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UAE ‘directly benefiting’ from illegal Israeli settlement enterprise

February 7, 2022 at 3:44 pm

A general view shows the Israeli settlement in the West Bank on 28 October 2021 [AHMAD GHARABLI/AFP/Getty Images]

The UAE is directly benefitting from Illegal Israeli settlements and is in violation of international law according to recently signed bilateral trade agreements between Abu Dhabi and the occupation state, Hugh Lovatt, Senior Policy Fellow at the European Council on Foreign Relations, has pointed out in a series of tweets.

Lovatt has worked to advance the concept of EU Differentiation, which includes a variety of measures taken by the European bloc and its member states to exclude settlement-linked entities and activities from bilateral relations with Israel.

The EU has never recognised the legality of Israeli settlements in the occupied territories (including those in East Jerusalem and the Syrian Golan Heights that have been formally annexed by Israel). This means that the EU has an obligation to practically implement its non-recognition policy by fully and effectively implementing its own legislation against Israel’s incorporation of settlement entities and activities into its external relations with the EU.

In 2016, Lovatt worked to have this measure enshrined within UN Security Council Resolution 2334. It passed in a 14–0 vote, with the US notably abstaining. The Resolution states that Israel’s settlement activity constitutes a “flagrant violation” of international law and has “no legal validity”. It demands that Israel stop such activity and fulfil its obligations as an occupying power under the Fourth Geneva Convention.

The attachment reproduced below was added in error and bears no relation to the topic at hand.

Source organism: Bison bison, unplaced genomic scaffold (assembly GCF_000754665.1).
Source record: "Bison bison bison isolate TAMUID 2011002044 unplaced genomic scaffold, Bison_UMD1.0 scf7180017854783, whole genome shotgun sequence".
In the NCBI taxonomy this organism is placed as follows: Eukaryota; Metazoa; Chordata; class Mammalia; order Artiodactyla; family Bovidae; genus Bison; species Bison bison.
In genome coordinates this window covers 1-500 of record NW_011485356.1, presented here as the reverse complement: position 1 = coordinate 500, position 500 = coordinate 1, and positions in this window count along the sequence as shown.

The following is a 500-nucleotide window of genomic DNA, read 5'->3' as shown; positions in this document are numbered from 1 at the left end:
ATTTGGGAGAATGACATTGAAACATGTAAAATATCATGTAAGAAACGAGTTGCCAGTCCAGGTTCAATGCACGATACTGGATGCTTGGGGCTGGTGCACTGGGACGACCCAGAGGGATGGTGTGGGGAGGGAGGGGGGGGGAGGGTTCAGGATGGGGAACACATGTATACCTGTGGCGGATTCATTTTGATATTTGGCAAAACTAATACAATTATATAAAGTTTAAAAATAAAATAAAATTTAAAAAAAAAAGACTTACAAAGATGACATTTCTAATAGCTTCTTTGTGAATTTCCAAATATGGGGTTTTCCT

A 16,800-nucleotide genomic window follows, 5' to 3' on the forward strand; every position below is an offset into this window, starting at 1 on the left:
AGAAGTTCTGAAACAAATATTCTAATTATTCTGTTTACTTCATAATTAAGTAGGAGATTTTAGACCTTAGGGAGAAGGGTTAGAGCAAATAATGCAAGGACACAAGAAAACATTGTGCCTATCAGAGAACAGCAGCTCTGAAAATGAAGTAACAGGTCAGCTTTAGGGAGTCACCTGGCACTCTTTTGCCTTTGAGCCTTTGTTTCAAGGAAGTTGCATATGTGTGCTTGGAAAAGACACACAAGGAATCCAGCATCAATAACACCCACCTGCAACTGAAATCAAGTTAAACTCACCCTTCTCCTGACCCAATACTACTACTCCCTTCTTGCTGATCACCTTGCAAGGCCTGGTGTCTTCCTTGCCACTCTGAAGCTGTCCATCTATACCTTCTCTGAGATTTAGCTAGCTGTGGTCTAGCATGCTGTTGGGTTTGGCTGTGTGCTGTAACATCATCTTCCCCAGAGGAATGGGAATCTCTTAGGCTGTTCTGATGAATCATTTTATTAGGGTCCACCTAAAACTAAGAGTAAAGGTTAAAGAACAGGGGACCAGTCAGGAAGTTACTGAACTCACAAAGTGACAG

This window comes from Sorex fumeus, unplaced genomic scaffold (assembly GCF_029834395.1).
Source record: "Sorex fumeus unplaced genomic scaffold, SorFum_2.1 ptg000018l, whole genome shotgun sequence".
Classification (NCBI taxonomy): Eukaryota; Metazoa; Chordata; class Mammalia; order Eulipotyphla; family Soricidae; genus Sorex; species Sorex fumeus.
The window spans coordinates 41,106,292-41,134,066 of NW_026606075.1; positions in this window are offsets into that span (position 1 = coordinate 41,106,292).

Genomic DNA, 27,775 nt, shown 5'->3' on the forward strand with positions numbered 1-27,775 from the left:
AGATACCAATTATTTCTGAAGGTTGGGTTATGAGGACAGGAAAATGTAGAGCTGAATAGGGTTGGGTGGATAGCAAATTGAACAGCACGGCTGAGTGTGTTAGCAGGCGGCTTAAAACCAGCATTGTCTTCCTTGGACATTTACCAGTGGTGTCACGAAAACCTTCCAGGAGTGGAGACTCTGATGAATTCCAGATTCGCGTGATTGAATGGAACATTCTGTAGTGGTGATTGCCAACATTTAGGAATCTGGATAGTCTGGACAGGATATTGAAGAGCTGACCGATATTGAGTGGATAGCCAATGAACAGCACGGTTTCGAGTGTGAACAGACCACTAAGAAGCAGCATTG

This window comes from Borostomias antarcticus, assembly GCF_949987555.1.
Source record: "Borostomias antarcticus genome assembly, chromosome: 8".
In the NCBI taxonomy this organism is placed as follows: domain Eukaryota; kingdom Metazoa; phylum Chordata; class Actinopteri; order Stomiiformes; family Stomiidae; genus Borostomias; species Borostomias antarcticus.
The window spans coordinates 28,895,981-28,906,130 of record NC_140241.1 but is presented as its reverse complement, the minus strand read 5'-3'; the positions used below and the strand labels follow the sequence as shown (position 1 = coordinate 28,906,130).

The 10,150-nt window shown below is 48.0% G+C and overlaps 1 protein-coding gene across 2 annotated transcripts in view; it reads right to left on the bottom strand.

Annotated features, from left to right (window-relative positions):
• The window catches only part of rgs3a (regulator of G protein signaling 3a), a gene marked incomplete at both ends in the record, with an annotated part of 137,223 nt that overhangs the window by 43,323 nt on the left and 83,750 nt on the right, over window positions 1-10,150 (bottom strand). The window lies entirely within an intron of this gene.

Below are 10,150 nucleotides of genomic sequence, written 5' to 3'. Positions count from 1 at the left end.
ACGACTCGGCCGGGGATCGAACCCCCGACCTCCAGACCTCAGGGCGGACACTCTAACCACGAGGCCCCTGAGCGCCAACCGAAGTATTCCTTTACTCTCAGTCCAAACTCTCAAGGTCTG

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Lovatt claims that recently released details of bilateral agreements between the UAE and Israel show that that the Gulf State is in violation of Resolution 2334 and the principal of differentiation which all UN member states are expected to abide by.

“Has the UAE respected international law and its obligations to differentiate between Israel and the settlements as per UNSCR 2334?” asked Lovatt in his tweet. “The answer: No.”

Lovatt explained that “to comply with UN Security Council Resolution 2334, every bilateral agreement signed with Israel should contain a ‘differentiation’ clause defining the territorial scope of its application to Israel’s pre-June 1967 borders. This is not the case in this UAE-Israel agreement”. He shared a screen shot of a clause from the bilateral agreement indicating that no such territorial distinction was made.

The definition of territory applied in the agreement includes all the land that is under “Israel’s jurisdiction”, which Lovatt explained include Israeli settlements on occupied Palestinian territory.

Notably Japan’s trade agreement with Israel includes a definition of “Israeli territory” which upholds the differentiation principal and, therefore, does not fall foul of Resolution 2334, Lovatt said. The absence of this distinction in the bilateral agreement between Abu Dhabi and Tel Aviv means that the UAE is “directly” befitting from illegal settlements through its normalisation with Israel.

Lovatt admits that the UAE may have a different interpretation of the agreement than he does, in which case “it would be incumbent on the UAE government to clarify the agreement’s territorial applicability as soon as possible,” he added.